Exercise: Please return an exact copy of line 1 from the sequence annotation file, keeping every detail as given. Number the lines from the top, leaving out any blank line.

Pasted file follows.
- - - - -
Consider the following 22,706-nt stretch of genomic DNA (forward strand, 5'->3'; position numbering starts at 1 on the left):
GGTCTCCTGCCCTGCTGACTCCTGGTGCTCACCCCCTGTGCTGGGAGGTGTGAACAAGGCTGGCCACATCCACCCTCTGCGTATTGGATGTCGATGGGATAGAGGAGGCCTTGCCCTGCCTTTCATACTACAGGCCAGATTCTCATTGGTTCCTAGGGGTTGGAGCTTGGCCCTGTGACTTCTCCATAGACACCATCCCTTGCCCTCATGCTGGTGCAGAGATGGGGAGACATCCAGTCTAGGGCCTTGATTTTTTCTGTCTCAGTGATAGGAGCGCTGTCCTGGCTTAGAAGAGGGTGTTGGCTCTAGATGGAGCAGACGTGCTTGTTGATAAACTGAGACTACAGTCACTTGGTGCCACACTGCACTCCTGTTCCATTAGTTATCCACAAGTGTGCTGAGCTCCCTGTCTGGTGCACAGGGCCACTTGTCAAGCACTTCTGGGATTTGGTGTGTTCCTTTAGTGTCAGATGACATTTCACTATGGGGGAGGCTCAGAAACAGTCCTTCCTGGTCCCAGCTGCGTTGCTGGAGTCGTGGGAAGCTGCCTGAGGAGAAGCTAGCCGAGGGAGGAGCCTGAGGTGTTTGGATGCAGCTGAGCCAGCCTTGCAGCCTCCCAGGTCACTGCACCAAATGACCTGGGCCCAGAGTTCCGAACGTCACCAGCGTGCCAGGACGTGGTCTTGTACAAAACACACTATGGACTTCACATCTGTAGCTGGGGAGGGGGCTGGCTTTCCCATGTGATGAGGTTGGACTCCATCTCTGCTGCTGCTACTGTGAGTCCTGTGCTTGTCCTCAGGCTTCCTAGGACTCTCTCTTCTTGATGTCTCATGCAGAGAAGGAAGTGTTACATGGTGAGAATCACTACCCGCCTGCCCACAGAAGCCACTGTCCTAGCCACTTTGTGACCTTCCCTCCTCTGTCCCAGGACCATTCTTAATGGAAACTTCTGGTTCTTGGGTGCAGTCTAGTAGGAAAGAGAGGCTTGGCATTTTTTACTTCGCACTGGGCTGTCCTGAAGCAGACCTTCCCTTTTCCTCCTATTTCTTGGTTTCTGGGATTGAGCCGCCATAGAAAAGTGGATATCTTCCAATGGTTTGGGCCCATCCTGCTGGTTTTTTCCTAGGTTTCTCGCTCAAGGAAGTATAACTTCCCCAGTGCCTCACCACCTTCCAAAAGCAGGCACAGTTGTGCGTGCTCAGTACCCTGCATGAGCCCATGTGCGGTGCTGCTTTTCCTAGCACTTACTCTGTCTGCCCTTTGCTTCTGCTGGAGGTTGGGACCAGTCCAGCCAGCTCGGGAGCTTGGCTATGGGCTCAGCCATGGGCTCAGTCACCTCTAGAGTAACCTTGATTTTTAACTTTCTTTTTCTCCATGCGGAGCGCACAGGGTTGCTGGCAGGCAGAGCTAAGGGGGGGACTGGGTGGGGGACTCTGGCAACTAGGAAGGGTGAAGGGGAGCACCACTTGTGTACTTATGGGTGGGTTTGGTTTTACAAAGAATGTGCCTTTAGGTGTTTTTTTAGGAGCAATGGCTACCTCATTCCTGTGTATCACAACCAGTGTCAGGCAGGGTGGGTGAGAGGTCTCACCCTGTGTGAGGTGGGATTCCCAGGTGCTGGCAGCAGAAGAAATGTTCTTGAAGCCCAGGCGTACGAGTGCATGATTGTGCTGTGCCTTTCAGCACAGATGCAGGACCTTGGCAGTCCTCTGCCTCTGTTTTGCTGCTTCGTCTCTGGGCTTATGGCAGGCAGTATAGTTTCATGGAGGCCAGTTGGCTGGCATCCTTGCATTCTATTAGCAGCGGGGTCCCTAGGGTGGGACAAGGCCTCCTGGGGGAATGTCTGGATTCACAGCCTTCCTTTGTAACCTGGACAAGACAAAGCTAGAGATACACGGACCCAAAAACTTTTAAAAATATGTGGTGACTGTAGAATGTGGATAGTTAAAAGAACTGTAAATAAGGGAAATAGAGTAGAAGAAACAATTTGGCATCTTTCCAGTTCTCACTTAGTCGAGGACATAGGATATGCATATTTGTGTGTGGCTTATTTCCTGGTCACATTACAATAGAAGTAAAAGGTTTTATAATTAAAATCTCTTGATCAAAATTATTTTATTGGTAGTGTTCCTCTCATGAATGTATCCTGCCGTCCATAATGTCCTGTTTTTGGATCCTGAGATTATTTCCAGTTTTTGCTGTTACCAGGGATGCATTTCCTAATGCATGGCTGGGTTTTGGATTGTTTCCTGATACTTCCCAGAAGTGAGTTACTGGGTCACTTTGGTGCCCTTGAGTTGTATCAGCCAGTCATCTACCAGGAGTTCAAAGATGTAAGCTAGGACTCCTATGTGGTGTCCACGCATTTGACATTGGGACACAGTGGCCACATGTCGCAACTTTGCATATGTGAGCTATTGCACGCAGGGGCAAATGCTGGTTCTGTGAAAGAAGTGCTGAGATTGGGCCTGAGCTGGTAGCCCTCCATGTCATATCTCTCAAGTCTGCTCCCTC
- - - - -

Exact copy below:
Consider the following 22,706-nt stretch of genomic DNA (forward strand, 5'->3'; position numbering starts at 1 on the left):